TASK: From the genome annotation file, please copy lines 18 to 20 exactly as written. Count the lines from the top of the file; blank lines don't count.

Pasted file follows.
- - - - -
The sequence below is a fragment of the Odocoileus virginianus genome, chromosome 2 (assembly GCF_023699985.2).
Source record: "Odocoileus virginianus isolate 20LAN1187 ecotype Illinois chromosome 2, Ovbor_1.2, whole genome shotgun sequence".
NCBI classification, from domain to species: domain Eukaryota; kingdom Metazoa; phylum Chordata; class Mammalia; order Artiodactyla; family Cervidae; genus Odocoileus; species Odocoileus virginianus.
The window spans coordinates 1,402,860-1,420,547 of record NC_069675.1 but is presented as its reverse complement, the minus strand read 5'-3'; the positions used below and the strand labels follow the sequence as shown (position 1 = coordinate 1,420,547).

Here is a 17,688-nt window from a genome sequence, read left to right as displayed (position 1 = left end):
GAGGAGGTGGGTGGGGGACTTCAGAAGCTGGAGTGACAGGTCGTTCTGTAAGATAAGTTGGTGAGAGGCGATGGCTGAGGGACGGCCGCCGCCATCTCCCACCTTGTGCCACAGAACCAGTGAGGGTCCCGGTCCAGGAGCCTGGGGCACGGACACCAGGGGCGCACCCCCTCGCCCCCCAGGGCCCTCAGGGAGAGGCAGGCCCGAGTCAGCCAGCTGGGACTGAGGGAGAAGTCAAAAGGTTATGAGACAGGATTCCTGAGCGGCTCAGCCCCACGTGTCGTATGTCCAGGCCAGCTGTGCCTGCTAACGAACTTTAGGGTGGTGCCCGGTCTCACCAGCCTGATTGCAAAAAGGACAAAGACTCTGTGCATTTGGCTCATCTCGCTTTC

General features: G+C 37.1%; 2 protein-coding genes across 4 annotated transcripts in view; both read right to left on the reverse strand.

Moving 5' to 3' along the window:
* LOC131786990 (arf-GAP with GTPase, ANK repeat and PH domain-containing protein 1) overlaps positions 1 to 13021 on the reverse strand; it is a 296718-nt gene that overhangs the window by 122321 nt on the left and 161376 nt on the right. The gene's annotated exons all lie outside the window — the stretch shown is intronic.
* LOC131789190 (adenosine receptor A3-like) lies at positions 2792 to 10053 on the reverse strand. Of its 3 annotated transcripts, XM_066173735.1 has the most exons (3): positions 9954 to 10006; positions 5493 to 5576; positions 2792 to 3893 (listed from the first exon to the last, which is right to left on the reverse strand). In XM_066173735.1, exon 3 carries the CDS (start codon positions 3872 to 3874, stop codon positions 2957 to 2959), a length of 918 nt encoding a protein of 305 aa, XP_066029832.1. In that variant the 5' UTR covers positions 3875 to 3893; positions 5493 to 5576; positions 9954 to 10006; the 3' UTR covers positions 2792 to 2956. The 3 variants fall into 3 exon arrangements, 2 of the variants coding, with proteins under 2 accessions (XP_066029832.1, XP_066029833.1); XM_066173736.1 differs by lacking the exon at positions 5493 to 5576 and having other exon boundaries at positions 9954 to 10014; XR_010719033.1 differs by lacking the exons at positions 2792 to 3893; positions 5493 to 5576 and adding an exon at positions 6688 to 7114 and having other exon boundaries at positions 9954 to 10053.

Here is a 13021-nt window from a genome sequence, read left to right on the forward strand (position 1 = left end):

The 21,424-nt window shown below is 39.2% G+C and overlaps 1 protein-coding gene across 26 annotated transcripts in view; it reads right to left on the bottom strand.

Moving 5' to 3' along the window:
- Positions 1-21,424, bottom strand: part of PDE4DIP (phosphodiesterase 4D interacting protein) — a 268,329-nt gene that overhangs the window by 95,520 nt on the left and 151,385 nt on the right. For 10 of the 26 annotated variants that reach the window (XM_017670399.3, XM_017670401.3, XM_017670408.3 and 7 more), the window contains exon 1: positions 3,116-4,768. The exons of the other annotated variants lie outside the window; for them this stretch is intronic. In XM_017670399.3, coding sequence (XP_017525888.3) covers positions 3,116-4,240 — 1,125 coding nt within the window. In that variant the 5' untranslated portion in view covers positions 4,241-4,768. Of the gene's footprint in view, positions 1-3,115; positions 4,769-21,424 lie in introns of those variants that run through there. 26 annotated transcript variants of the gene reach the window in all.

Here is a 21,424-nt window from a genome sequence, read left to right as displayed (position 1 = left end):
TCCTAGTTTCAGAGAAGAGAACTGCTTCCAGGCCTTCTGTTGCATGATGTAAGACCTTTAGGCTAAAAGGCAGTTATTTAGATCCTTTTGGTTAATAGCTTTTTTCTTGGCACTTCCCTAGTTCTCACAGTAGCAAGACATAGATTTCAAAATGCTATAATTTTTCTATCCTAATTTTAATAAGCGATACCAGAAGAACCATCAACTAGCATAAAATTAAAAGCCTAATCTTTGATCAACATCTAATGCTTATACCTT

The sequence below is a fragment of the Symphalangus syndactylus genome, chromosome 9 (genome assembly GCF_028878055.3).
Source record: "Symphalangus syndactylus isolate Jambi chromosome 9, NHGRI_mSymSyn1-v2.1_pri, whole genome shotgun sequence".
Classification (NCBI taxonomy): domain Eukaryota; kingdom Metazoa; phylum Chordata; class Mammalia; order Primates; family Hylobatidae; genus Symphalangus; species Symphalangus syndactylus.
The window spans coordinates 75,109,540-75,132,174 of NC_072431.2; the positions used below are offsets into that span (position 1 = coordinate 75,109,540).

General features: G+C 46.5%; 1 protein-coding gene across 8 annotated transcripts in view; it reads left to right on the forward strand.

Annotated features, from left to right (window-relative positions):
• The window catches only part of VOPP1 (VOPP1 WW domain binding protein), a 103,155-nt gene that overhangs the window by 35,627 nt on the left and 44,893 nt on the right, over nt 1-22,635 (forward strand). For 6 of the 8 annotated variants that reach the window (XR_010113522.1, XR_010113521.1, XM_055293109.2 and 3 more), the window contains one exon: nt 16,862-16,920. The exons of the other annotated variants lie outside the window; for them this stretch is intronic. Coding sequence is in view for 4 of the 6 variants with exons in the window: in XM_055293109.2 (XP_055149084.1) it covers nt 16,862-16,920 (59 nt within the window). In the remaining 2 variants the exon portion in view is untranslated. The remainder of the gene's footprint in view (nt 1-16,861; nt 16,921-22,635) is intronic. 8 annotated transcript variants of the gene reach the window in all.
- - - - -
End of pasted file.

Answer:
Source record: "Symphalangus syndactylus isolate Jambi chromosome 9, NHGRI_mSymSyn1-v2.1_pri, whole genome shotgun sequence".
Classification (NCBI taxonomy): domain Eukaryota; kingdom Metazoa; phylum Chordata; class Mammalia; order Primates; family Hylobatidae; genus Symphalangus; species Symphalangus syndactylus.
The window spans coordinates 75,109,540-75,132,174 of NC_072431.2; the positions used below are offsets into that span (position 1 = coordinate 75,109,540).